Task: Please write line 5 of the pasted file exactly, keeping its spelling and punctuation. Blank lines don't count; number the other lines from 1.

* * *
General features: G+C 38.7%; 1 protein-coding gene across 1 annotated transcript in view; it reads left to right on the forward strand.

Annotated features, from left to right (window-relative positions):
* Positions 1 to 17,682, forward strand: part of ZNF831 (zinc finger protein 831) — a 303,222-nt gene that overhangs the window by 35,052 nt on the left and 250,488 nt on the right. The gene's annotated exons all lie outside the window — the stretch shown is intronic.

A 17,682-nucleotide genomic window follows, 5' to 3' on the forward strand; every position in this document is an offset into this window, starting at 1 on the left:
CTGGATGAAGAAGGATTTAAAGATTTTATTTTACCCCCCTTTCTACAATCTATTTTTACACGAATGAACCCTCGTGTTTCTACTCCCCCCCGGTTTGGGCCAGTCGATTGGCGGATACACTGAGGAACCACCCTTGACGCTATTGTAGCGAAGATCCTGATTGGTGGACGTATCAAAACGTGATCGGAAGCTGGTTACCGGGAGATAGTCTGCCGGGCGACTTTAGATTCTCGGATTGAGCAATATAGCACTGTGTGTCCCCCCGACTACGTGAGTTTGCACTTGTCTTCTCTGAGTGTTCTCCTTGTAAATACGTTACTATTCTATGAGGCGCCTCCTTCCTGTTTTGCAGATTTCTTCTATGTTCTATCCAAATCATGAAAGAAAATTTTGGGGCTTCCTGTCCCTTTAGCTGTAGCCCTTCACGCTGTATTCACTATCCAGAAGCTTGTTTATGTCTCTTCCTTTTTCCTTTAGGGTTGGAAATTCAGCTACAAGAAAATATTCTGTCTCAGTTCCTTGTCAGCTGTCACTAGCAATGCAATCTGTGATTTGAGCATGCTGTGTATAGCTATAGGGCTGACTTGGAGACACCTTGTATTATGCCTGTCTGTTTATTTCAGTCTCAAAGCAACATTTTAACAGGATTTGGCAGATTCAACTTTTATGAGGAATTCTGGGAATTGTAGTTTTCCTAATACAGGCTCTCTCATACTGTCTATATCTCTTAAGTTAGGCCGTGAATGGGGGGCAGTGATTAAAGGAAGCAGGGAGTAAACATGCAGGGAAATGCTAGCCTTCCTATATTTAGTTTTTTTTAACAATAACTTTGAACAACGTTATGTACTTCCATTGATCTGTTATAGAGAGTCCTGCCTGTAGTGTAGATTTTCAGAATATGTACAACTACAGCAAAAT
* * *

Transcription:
CTGGATGAAGAAGGATTTAAAGATTTTATTTTACCCCCCTTTCTACAATCTATTTTTACACGAATGAACCCTCGTGTTTCTACTCCCCCCCGGTTTGGGCCAGTCGATTGGCGGATACACTGAGGAACCACCCTTGACGCTATTGTAGCGAAGATCCTGATTGGTGGACGTATCAAAACGTGATCGGAAGCTGGTTACCGGGAGATAGTCTGCCGGGCGACTTTAGATTCTCGGATTGAGCAATATAGCACTGTGTGTCCCCCCGACTACGTGAGTTTGCACTTGTCTTCTCTGAGTGTTCTCCTTGTAAATACGTTACTATTCTATGAGGCGCCTCCTTCCTGTTTTGCAGATTTCTTCTATGTTCTATCCAAATCATGAAAGAAAATTTTGGGGCTTCCTGTCCCTTTAGCTGTAGCCCTTCACGCTGTATTCACTATCCAGAAGCTTGTTTATGTCTCTTCCTTTTTCCTTTAGGGTTGGAAATTCAGCTACAAGAAAATATTCTGTCTCAGTTCCTTGTCAGCTGTCACTAGCAATGCAATCTGTGATTTGAGCATGCTGTGTATAGCTATAGGGCTGACTTGGAGACACCTTGTATTATGCCTGTCTGTTTATTTCAGTCTCAAAGCAACATTTTAACAGGATTTGGCAGATTCAACTTTTATGAGGAATTCTGGGAATTGTAGTTTTCCTAATACAGGCTCTCTCATACTGTCTATATCTCTTAAGTTAGGCCGTGAATGGGGGGCAGTGATTAAAGGAAGCAGGGAGTAAACATGCAGGGAAATGCTAGCCTTCCTATATTTAGTTTTTTTTAACAATAACTTTGAACAACGTTATGTACTTCCATTGATCTGTTATAGAGAGTCCTGCCTGTAGTGTAGATTTTCAGAATATGTACAACTACAGCAAAAT